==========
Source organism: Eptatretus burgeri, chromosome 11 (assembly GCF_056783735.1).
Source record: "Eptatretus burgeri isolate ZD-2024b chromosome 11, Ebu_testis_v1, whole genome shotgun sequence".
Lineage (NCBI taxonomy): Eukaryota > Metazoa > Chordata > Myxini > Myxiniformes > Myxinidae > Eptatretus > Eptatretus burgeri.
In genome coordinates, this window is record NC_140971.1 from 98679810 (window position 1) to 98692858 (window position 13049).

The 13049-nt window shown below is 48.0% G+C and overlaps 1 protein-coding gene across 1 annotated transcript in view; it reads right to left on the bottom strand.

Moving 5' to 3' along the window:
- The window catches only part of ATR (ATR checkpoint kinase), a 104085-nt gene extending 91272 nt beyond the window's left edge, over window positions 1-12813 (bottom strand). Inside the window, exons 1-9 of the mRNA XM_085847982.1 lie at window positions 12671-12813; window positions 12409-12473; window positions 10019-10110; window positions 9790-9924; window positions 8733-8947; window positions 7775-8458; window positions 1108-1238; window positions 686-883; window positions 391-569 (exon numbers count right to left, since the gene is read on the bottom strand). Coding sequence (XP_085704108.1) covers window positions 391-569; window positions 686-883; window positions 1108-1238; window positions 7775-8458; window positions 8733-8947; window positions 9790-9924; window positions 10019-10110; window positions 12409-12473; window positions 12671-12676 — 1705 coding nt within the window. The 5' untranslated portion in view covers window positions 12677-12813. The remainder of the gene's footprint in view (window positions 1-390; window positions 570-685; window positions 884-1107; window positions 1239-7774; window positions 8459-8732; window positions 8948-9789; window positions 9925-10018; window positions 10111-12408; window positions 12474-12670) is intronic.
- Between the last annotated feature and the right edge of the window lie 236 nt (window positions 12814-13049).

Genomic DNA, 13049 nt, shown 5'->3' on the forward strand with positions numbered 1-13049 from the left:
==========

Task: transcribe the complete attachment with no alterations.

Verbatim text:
Source organism: Eptatretus burgeri, chromosome 11 (assembly GCF_056783735.1).
Source record: "Eptatretus burgeri isolate ZD-2024b chromosome 11, Ebu_testis_v1, whole genome shotgun sequence".
Lineage (NCBI taxonomy): Eukaryota > Metazoa > Chordata > Myxini > Myxiniformes > Myxinidae > Eptatretus > Eptatretus burgeri.
In genome coordinates, this window is record NC_140971.1 from 98679810 (window position 1) to 98692858 (window position 13049).

The 13049-nt window shown below is 48.0% G+C and overlaps 1 protein-coding gene across 1 annotated transcript in view; it reads right to left on the bottom strand.

Moving 5' to 3' along the window:
- The window catches only part of ATR (ATR checkpoint kinase), a 104085-nt gene extending 91272 nt beyond the window's left edge, over window positions 1-12813 (bottom strand). Inside the window, exons 1-9 of the mRNA XM_085847982.1 lie at window positions 12671-12813; window positions 12409-12473; window positions 10019-10110; window positions 9790-9924; window positions 8733-8947; window positions 7775-8458; window positions 1108-1238; window positions 686-883; window positions 391-569 (exon numbers count right to left, since the gene is read on the bottom strand). Coding sequence (XP_085704108.1) covers window positions 391-569; window positions 686-883; window positions 1108-1238; window positions 7775-8458; window positions 8733-8947; window positions 9790-9924; window positions 10019-10110; window positions 12409-12473; window positions 12671-12676 — 1705 coding nt within the window. The 5' untranslated portion in view covers window positions 12677-12813. The remainder of the gene's footprint in view (window positions 1-390; window positions 570-685; window positions 884-1107; window positions 1239-7774; window positions 8459-8732; window positions 8948-9789; window positions 9925-10018; window positions 10111-12408; window positions 12474-12670) is intronic.
- Between the last annotated feature and the right edge of the window lie 236 nt (window positions 12814-13049).

Genomic DNA, 13049 nt, shown 5'->3' on the forward strand with positions numbered 1-13049 from the left: